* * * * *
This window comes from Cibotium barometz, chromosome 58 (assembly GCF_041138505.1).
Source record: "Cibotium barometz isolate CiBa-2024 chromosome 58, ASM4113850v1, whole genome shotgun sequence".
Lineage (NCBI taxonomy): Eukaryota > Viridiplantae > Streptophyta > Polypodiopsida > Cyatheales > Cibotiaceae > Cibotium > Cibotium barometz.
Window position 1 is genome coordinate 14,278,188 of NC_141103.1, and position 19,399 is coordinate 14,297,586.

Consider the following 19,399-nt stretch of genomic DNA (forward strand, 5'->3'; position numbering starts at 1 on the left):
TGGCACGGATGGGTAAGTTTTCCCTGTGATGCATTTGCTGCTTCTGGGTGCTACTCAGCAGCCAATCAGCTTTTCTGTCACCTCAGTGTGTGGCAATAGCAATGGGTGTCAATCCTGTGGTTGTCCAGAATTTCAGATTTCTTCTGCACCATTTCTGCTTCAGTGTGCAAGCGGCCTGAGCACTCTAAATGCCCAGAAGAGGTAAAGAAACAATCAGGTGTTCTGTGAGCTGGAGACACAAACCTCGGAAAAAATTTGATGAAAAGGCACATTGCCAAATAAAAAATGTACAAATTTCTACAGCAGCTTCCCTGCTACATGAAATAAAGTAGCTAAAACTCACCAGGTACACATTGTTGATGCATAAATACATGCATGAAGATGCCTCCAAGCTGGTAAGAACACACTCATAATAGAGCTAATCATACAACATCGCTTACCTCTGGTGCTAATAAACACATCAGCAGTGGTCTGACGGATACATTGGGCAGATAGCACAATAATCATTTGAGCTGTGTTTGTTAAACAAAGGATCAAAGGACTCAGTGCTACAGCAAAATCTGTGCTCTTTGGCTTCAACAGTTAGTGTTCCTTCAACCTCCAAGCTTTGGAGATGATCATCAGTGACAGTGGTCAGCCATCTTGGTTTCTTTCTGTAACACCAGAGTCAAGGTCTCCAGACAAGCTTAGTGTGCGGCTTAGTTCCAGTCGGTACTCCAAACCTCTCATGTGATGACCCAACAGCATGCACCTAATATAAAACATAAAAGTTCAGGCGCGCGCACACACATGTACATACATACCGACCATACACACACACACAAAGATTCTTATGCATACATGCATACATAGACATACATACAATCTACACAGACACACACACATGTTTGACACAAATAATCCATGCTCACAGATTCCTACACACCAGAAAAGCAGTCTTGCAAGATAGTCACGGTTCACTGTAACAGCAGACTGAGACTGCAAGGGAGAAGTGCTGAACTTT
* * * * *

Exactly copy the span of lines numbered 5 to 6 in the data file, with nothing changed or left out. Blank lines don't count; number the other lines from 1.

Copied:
Consider the following 19,399-nt stretch of genomic DNA (forward strand, 5'->3'; position numbering starts at 1 on the left):
TGGCACGGATGGGTAAGTTTTCCCTGTGATGCATTTGCTGCTTCTGGGTGCTACTCAGCAGCCAATCAGCTTTTCTGTCACCTCAGTGTGTGGCAATAGCAATGGGTGTCAATCCTGTGGTTGTCCAGAATTTCAGATTTCTTCTGCACCATTTCTGCTTCAGTGTGCAAGCGGCCTGAGCACTCTAAATGCCCAGAAGAGGTAAAGAAACAATCAGGTGTTCTGTGAGCTGGAGACACAAACCTCGGAAAAAATTTGATGAAAAGGCACATTGCCAAATAAAAAATGTACAAATTTCTACAGCAGCTTCCCTGCTACATGAAATAAAGTAGCTAAAACTCACCAGGTACACATTGTTGATGCATAAATACATGCATGAAGATGCCTCCAAGCTGGTAAGAACACACTCATAATAGAGCTAATCATACAACATCGCTTACCTCTGGTGCTAATAAACACATCAGCAGTGGTCTGACGGATACATTGGGCAGATAGCACAATAATCATTTGAGCTGTGTTTGTTAAACAAAGGATCAAAGGACTCAGTGCTACAGCAAAATCTGTGCTCTTTGGCTTCAACAGTTAGTGTTCCTTCAACCTCCAAGCTTTGGAGATGATCATCAGTGACAGTGGTCAGCCATCTTGGTTTCTTTCTGTAACACCAGAGTCAAGGTCTCCAGACAAGCTTAGTGTGCGGCTTAGTTCCAGTCGGTACTCCAAACCTCTCATGTGATGACCCAACAGCATGCACCTAATATAAAACATAAAAGTTCAGGCGCGCGCACACACATGTACATACATACCGACCATACACACACACACAAAGATTCTTATGCATACATGCATACATAGACATACATACAATCTACACAGACACACACACATGTTTGACACAAATAATCCATGCTCACAGATTCCTACACACCAGAAAAGCAGTCTTGCAAGATAGTCACGGTTCACTGTAACAGCAGACTGAGACTGCAAGGGAGAAGTGCTGAACTTT